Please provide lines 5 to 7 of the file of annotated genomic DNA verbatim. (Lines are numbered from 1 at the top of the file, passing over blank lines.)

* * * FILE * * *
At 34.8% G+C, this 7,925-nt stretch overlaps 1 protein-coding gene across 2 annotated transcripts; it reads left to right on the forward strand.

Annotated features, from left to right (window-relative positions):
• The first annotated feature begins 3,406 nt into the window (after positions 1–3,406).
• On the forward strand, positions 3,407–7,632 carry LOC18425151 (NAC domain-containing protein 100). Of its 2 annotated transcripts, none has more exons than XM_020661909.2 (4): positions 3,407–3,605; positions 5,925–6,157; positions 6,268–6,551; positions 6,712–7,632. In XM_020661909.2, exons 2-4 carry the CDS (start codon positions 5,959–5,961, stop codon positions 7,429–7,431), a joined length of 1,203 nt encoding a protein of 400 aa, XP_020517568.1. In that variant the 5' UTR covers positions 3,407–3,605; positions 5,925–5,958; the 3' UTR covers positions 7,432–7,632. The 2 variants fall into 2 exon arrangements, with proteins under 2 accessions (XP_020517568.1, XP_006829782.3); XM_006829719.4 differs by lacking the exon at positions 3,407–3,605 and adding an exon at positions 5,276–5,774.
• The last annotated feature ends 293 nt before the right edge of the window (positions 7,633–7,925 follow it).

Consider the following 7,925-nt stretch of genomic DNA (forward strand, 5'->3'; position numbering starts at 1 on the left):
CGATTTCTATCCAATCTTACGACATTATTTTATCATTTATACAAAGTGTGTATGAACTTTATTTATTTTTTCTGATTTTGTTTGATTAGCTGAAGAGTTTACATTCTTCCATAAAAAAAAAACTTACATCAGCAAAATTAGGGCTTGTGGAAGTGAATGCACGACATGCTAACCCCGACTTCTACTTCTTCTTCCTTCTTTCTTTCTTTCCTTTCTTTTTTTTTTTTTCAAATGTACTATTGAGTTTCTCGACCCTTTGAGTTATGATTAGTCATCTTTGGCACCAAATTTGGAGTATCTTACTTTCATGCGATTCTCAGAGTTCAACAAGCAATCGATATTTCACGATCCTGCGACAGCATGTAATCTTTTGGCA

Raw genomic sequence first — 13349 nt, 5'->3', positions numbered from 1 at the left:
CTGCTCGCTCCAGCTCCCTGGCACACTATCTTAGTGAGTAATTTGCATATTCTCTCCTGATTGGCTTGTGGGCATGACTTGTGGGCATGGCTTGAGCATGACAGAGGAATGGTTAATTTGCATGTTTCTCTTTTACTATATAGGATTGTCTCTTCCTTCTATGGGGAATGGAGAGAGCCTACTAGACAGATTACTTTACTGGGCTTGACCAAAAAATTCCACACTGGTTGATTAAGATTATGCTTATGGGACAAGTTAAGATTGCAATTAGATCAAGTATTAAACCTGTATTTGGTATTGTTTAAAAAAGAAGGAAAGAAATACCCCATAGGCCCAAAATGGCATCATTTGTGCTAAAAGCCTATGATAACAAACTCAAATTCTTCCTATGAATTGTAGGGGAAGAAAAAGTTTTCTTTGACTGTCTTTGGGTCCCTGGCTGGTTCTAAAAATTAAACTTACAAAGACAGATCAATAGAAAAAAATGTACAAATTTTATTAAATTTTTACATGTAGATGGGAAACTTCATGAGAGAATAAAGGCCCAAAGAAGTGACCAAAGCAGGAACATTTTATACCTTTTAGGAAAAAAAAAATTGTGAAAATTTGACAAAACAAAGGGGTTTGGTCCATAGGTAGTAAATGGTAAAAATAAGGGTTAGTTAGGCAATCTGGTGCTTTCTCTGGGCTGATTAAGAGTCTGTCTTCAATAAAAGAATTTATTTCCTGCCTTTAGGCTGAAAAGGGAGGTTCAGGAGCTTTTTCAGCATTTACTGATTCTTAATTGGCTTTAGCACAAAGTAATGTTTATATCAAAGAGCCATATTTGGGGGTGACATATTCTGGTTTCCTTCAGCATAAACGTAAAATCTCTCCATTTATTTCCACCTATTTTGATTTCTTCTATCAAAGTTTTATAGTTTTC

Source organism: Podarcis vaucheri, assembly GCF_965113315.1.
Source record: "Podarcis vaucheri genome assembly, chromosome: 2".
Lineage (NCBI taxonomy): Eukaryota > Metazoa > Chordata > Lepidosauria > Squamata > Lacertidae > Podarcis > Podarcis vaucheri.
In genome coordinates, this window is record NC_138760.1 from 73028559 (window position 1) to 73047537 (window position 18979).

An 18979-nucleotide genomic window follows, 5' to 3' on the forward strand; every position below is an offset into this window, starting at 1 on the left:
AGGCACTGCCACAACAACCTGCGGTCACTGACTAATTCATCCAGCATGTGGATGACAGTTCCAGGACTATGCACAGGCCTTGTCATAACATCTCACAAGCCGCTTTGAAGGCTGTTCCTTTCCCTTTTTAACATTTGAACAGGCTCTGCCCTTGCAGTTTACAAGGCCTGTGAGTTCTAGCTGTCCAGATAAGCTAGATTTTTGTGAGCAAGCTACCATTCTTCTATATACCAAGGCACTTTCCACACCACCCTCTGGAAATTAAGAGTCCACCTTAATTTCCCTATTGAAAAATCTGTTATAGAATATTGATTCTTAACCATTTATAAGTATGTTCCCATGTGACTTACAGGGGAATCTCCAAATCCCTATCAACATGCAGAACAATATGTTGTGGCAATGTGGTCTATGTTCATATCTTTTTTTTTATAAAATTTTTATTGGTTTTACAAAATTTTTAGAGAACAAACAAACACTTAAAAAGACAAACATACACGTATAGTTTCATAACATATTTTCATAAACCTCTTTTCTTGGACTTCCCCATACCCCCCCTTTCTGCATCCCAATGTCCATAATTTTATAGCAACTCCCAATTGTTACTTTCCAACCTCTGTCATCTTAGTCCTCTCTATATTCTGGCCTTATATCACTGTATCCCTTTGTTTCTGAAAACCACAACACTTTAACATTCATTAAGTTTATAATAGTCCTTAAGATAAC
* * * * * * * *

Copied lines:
• The last annotated feature ends 293 nt before the right edge of the window (positions 7,633–7,925 follow it).

Consider the following 7,925-nt stretch of genomic DNA (forward strand, 5'->3'; position numbering starts at 1 on the left):
CGATTTCTATCCAATCTTACGACATTATTTTATCATTTATACAAAGTGTGTATGAACTTTATTTATTTTTTCTGATTTTGTTTGATTAGCTGAAGAGTTTACATTCTTCCATAAAAAAAAAACTTACATCAGCAAAATTAGGGCTTGTGGAAGTGAATGCACGACATGCTAACCCCGACTTCTACTTCTTCTTCCTTCTTTCTTTCTTTCCTTTCTTTTTTTTTTTTTCAAATGTACTATTGAGTTTCTCGACCCTTTGAGTTATGATTAGTCATCTTTGGCACCAAATTTGGAGTATCTTACTTTCATGCGATTCTCAGAGTTCAACAAGCAATCGATATTTCACGATCCTGCGACAGCATGTAATCTTTTGGCA